With plenty of good experience on Norco’s bikes, spanning all disciplines, we were confident the new Range would deliver. Once we heaved this 32pound beast out of the truck and dropped it on the dirt we couldn’t wait to start plowing over everything in our path. Two things instantly impressed our testers – the comfortable cockpit, and small bump suppleness.
You may ask, what was the first thing we noticed that didn’t impress us – the weight. At just over 32 pounds it’s a fair shake heavier than most of our test sleds, but after an unrelated call to Norco, we learned just why the bike is sporting some extra heft. PJ Hunton, Norco’s engineering manager told us that they wanted to create a true all mountain/ enduro-capable bike that would last their customers a long time. “We know many of our customers may only own one bike. With that bike they are going to shuttle DH trails, go to the bike park or venture way out into the backcountry. We do the same things on our bikes so we wanted to have something that would last. We worked hard to make something that is durable in the most demanding environments,” PJ explained. Being headquartered in BC, Norco has a definite advantage when it comes to product testing. When you’ve got some of the rowdiest trails in the world in your backyard, it suddenly made sense. Norco erred on the side of durability, and we suspect their customers appreciate it.
Despite the weight and attitude of the Range, climbing was surprisingly enjoyable. Traction and comfort topped the review sheet notes. The Maxxis Wide Trail tires and revised suspension tune mean you’re able to scale just about anything you’ve got the legs for. On steep climbs, the steeper seat tube angle was a real bonus as we felt balanced while we pedaled away. On rocky or rooty trails the supple rear end helped keep us comfortable and spinning circles rather than standing or swerving to find the smooth lines.
On one of our favorite test loops we sessioned some fast, punchy segments that were full of both embedded and loose rock over dry, sandy terrain. The bike did very well here. In fact it was a real blast to sprint into the rock gardens and let the bike do the work. Whether we were plowing right over the center or jumping into a stone-shelf landing, the suspension kept up well. Once again suppleness was noted and testers could feel the bike tracking over the ground. Small drops were met with cloud-like landings and the bike was composed, ready to accelerate into the next corner.
Wanting to see how the weight and big wheels would do in tight terrain, we took the Range over to a fresh rut track. We found that the Range has a tendency to stand up a bit and is easier to steer than lean, unless of course you’re Bryn Atkinson. It steers very well, but when situations call for an aggressive lean, be prepared to give it a little more body English. The rear end is stiff and it doesn’t mind if you pick it up and slam it where you need it to be. This proved to be a frequently used technique as the rut track has a few quick chicane turns. Overall, the Range handled well and we were able to put down some fast times in the tight twisties as long as we meant it.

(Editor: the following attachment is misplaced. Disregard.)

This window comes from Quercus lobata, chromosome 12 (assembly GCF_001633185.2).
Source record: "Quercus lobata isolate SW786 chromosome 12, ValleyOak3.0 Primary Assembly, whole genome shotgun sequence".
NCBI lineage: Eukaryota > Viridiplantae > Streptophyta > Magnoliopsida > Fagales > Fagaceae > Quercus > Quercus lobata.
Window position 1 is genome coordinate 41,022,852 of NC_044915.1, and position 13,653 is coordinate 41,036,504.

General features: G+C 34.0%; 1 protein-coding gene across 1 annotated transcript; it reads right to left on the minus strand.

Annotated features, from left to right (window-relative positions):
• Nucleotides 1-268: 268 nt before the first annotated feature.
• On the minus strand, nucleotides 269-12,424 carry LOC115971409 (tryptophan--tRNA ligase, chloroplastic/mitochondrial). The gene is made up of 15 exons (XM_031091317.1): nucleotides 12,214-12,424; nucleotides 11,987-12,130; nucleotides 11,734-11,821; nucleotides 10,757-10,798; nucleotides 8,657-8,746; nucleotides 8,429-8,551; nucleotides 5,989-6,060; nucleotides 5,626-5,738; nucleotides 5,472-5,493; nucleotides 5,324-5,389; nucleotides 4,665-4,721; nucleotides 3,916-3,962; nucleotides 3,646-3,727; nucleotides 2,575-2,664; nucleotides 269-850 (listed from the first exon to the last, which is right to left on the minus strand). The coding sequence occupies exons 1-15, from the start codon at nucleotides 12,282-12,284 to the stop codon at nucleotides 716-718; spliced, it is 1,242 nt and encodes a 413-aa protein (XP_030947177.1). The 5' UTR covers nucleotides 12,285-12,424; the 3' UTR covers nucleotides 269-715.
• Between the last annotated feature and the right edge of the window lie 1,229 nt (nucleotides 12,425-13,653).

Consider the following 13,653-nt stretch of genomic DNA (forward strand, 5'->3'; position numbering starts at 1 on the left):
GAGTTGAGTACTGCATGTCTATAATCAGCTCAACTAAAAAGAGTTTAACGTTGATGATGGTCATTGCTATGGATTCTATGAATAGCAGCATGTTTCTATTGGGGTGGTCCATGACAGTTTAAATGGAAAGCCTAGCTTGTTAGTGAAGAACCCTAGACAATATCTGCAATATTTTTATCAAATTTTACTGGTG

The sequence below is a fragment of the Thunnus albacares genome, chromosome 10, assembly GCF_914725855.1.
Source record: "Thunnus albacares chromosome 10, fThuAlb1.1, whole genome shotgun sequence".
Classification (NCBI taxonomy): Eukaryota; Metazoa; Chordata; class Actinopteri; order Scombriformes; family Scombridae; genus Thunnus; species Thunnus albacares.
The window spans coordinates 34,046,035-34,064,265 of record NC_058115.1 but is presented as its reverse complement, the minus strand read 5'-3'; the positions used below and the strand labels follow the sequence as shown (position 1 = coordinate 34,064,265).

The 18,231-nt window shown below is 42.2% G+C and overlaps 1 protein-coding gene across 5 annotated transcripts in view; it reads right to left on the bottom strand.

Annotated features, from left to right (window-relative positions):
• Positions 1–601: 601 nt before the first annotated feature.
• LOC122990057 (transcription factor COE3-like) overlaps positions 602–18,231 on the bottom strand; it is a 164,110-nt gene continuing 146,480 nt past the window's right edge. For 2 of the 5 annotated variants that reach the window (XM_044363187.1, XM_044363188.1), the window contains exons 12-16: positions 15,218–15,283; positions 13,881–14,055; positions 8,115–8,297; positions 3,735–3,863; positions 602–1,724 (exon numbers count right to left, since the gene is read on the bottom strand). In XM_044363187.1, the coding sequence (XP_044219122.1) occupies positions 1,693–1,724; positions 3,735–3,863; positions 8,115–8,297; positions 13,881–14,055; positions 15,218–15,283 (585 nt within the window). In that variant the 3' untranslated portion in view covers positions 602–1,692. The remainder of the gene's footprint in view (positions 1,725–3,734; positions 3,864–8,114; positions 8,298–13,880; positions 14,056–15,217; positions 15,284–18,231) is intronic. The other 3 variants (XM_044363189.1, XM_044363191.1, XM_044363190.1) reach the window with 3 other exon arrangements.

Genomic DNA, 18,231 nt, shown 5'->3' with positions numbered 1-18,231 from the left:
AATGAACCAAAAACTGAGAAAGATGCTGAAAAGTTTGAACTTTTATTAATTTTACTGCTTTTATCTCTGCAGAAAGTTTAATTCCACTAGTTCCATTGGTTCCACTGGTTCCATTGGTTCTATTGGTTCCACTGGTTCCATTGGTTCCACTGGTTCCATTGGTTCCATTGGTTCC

Up until this point the impressive ride did not surprise us. The ingredients were all there. With numbers nearly identical to the Trek Slash 9.9 and other comparable all mountain 29ers, we were convinced the Norco would be just as well rounded and capable as the rest. And it was, for the most part. It wasn’t until we took the bike to Cline Butte, in Bend, OR for some shuttle laps that we found our first and only complaint with the Range.
In an effort to avoid persuading future testers we keep our initial impressions and feedback private until we’ve all had a few rides on each bike. All riders started out being very stoked on the bike, however, each of us had the same impression at one particular riding area. Cline Butte is a rocky, steep, and marbly mountain where traction is scarce. There are three main trails on Cline and each of us had a nervous feeling aboard the Range. “It feels like I’m on top of the bike and being pushed over the bars,” two riders commented. We experimented with sag and rebound in both the fork and shock to no avail. As mentioned above, we spoke with Norco directly in hopes to figure out the issue since the geometry was nearly identical to several bikes we really enjoyed on the same trails. One thing that we didn’t have time to test was swapping the fork out for something with a bit more support. Without any sort of telemetric system our best guess was that a combination of two factors detracted from the bike’s otherwise stellar performance. The Rock Shox fork, which rides deeper in the stroke, combined with the way the Norco slightly unweights the rear end while braking on steep terrain, created a steeper head tube angle and dropped the front end enough to make us a bit twitchy on the steeps.